Throughout the years, there have been some new licenses added, either to the general cap or, in the past two decades, through creation of licenses restricted to certain neighborhoods, like those that would be created by this legislation. When a business closes or no longer needs that license, it is returned to the city, rather than put up for sale on a secondary market.

Korn said the bill’s focus on ZIP codes, rather than just increasing the number of licenses generally in the city, will help treat some of the challenges facing business owners seeking a license to sell alcohol.

“As much as we all want to be under the banner of Boston and to be one city, … there’s a lot of different elements of the city, and there’s a ton of structural inequities built in and baked into our system over decades and decades,” Korn said.

Employment and stability

The new licenses could have a significant impact in the neighborhoods where they’re allocated. Segun Idowu, Boston chief of economic opportunity and inclusion, said he thinks the licenses will spur a “renaissance” of small business openings across the city.

“They’re helping to employ people,” Idowu said. “If a business is earning more revenue, there’s the opportunity to raise wages for the workforce and it’s inviting more people to the city to enjoy all that’s going on.”

The increased economic support can also provide increased stability for restaurant owners.

“It can be the difference between making enough in the month to make sure you’re paying staff on time and paying yourself as the business owner, getting your bills paid, and also being able to tuck something away for rainy days or for your future plans of world domination and opening up your second, third, fourth or fifth business across the city and across the region,” Idowu said.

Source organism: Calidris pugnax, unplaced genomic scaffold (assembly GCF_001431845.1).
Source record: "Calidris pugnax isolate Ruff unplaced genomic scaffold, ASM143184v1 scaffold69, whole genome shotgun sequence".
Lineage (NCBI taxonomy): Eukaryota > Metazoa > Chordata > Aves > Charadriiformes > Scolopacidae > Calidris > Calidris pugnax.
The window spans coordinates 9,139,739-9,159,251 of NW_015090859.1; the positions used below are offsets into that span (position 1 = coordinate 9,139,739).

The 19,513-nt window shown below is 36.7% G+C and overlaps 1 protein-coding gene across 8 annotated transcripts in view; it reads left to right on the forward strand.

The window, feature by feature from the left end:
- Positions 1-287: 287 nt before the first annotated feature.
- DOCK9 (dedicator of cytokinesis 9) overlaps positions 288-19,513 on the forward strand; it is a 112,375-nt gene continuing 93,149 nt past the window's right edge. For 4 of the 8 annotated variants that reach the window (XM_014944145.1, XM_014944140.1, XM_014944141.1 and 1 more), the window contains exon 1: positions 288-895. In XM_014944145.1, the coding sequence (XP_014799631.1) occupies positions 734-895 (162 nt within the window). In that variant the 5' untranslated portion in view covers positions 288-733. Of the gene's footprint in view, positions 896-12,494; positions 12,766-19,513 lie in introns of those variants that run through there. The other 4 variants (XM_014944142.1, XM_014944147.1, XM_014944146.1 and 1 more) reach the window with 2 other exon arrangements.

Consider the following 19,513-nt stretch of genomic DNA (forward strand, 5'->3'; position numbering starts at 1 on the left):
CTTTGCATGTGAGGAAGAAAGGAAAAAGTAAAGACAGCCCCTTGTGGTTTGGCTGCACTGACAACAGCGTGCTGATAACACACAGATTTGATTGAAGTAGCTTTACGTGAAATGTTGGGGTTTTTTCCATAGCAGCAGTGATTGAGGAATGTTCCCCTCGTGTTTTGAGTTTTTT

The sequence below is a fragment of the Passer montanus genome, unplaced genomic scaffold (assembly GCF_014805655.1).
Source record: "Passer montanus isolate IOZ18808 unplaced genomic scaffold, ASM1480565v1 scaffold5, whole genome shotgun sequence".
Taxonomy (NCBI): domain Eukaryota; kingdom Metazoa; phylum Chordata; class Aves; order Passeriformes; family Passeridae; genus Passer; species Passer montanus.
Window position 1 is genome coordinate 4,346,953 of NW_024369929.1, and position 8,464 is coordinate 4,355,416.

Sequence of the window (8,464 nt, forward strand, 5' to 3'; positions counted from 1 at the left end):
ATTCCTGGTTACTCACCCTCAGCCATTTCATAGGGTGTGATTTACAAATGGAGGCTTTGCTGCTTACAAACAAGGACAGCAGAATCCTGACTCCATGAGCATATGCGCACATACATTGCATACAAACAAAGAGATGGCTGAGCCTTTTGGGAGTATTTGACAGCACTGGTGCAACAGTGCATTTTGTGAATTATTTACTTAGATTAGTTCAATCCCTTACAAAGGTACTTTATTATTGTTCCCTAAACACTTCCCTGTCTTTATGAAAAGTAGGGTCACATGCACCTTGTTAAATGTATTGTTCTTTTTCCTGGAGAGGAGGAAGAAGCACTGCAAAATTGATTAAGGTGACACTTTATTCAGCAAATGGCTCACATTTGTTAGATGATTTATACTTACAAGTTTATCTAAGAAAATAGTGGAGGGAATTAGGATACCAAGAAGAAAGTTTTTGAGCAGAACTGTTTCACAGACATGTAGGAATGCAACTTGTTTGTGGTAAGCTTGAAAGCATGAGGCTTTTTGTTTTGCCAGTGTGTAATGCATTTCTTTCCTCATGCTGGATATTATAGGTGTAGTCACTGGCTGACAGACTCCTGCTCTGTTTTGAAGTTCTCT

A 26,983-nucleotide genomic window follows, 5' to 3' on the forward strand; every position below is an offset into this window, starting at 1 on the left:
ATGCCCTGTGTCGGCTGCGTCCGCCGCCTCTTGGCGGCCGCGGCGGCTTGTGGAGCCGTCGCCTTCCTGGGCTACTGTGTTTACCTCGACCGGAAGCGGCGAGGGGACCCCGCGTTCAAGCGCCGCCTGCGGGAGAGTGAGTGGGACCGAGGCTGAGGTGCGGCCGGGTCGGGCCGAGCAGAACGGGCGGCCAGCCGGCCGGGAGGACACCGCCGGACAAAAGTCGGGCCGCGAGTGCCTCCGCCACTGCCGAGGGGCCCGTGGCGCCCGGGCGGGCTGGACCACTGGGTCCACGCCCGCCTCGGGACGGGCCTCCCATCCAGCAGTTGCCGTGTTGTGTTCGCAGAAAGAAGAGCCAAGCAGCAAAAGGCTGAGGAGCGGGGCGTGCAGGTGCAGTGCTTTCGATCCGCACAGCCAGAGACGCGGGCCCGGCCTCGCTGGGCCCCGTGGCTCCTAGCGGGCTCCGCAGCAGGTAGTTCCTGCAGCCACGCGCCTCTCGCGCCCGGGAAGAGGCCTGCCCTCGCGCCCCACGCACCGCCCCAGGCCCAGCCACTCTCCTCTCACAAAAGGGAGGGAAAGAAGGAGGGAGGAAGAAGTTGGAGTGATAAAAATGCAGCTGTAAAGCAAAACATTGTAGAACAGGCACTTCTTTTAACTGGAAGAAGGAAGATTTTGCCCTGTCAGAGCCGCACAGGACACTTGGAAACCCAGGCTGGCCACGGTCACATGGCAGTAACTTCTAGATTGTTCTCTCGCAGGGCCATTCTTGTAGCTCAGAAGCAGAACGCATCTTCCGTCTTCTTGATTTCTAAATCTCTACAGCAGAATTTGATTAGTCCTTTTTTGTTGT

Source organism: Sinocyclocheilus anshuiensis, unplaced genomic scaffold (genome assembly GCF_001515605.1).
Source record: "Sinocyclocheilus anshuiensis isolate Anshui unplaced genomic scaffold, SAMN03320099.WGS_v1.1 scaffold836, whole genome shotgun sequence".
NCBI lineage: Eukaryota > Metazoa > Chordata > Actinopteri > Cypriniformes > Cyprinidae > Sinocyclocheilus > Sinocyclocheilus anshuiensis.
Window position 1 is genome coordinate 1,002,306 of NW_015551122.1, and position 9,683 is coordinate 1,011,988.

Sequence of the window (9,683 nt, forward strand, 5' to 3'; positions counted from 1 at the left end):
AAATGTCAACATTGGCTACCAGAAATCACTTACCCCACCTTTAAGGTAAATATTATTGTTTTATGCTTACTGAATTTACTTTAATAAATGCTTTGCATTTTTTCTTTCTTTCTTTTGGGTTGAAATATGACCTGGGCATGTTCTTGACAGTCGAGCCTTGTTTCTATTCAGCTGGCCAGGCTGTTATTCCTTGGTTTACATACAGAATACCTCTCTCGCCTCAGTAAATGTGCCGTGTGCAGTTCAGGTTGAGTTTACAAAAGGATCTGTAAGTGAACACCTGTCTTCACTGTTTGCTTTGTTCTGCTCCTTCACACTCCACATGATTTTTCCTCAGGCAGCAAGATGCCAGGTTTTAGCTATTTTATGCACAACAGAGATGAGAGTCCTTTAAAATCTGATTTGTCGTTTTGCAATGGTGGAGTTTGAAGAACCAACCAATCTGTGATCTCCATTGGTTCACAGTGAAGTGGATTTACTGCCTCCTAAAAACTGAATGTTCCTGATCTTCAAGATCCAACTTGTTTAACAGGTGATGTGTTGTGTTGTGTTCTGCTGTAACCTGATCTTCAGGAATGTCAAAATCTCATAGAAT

It’s not just about making more places for people to drink alcohol — Korn said the focus of the bill is really on restaurants, which he said can be a huge part of creating economic growth.

“It’s easy to conflate liquor licenses with drunken debauchery, and I actually think that that’s a false equivalency,” Korn said. “We’re not talking about nightclubs, we’re talking about sit-down restaurants.”

Healthier options

Under the legislation, businesses applying for the liquor licenses must plan to sell not only drinks, but also food, a move that Smith said will mean better access to healthier options.

He pointed to the dining landscape in city council District 7, which is, in no small part, made up of fried-fast-food restaurants.

It’s a trend that’s true across the country. The term “food swamps” is often used to describe areas where residents have easy access to food options, but limited access to healthy ones.

Research has found that the prevalence of such food swamps often lines up with indicators of structural racism, like redlining, and people living in food swamps are more likely to suffer from conditions like obesity-related cancers.